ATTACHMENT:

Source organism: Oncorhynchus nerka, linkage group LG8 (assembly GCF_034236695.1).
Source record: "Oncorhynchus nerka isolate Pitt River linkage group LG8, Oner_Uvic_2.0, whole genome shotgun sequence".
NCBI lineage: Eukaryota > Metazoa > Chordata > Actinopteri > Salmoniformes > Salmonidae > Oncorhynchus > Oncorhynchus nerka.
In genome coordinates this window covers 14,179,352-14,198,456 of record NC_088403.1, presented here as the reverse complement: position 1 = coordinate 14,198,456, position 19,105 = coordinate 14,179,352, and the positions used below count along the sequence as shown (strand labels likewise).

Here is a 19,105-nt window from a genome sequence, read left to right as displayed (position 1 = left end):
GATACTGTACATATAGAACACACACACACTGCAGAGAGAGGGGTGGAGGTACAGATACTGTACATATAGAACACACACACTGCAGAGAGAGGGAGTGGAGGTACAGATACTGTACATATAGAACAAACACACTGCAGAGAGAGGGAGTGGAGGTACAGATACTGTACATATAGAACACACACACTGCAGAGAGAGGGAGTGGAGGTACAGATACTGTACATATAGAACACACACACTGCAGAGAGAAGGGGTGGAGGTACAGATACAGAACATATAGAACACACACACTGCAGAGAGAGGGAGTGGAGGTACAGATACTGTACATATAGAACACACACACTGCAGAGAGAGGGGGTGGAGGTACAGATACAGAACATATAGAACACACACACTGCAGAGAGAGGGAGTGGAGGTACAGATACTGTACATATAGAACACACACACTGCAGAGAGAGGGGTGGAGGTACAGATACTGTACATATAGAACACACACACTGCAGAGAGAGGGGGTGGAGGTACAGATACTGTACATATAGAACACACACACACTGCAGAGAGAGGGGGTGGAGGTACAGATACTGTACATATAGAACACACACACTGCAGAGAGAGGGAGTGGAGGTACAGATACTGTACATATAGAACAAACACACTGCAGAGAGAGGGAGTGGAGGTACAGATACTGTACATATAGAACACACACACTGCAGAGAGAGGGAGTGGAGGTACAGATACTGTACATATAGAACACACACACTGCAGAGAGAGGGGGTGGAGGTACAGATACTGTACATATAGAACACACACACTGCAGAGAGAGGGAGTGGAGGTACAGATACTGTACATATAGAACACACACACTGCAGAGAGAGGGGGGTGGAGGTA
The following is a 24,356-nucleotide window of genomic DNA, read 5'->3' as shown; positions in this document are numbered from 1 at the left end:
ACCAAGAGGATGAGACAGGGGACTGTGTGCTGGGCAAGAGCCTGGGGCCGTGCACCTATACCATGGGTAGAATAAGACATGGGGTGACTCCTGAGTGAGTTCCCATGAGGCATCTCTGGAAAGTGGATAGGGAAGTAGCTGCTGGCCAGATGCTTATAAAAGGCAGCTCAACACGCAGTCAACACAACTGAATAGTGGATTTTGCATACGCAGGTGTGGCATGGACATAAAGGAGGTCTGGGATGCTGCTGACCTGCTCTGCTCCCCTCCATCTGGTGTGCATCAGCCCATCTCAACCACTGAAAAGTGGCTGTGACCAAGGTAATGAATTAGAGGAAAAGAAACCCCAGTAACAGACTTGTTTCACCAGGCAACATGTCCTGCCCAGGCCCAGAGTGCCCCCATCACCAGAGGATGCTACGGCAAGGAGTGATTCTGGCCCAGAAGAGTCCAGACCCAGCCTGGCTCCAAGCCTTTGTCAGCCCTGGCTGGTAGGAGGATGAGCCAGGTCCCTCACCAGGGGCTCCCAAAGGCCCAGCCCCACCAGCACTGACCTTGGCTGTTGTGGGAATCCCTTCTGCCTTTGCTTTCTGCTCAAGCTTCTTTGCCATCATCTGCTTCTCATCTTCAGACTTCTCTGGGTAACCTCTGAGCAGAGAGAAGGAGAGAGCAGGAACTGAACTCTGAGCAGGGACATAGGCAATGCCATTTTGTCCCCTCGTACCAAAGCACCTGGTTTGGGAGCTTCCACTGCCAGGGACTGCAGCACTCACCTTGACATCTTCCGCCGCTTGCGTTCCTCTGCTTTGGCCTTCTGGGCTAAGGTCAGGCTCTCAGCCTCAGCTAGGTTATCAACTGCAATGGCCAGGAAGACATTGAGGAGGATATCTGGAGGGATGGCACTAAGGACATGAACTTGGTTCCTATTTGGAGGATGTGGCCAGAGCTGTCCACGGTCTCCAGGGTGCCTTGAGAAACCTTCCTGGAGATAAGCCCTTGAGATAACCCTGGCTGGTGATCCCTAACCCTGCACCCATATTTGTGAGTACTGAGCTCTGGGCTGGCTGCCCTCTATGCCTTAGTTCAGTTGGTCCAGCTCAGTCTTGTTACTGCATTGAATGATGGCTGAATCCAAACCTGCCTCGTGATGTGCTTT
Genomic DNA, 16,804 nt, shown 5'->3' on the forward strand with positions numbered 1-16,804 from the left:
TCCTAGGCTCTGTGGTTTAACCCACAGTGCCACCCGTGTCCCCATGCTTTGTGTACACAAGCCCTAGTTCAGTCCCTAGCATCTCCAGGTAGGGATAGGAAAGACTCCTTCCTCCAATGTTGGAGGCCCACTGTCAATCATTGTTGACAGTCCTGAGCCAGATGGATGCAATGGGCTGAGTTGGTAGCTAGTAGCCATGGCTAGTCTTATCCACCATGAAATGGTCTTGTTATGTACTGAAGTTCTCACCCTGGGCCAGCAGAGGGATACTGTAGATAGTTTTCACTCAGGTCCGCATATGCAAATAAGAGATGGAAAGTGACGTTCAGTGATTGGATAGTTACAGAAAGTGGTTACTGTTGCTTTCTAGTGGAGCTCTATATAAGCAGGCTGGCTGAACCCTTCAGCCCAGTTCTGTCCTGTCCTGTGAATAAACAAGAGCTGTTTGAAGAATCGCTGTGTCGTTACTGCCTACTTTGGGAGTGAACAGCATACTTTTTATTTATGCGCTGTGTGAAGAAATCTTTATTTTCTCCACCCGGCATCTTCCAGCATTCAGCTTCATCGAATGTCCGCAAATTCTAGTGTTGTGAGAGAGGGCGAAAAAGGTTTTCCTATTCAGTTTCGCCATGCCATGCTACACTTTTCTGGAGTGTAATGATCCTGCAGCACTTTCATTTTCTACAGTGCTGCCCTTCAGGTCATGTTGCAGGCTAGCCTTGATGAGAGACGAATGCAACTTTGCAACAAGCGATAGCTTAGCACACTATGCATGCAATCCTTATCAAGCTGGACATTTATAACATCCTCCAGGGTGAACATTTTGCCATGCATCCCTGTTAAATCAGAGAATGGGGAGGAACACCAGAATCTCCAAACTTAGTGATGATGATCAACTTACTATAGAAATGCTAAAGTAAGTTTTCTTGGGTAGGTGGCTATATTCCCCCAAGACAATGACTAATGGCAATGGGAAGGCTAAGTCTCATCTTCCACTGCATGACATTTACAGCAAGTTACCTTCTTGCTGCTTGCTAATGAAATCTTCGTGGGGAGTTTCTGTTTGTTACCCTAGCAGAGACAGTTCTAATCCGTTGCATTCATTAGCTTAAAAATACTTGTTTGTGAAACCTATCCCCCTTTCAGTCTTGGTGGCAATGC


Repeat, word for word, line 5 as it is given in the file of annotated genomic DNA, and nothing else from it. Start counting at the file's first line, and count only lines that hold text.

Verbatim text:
Here is a 19,105-nt window from a genome sequence, read left to right as displayed (position 1 = left end):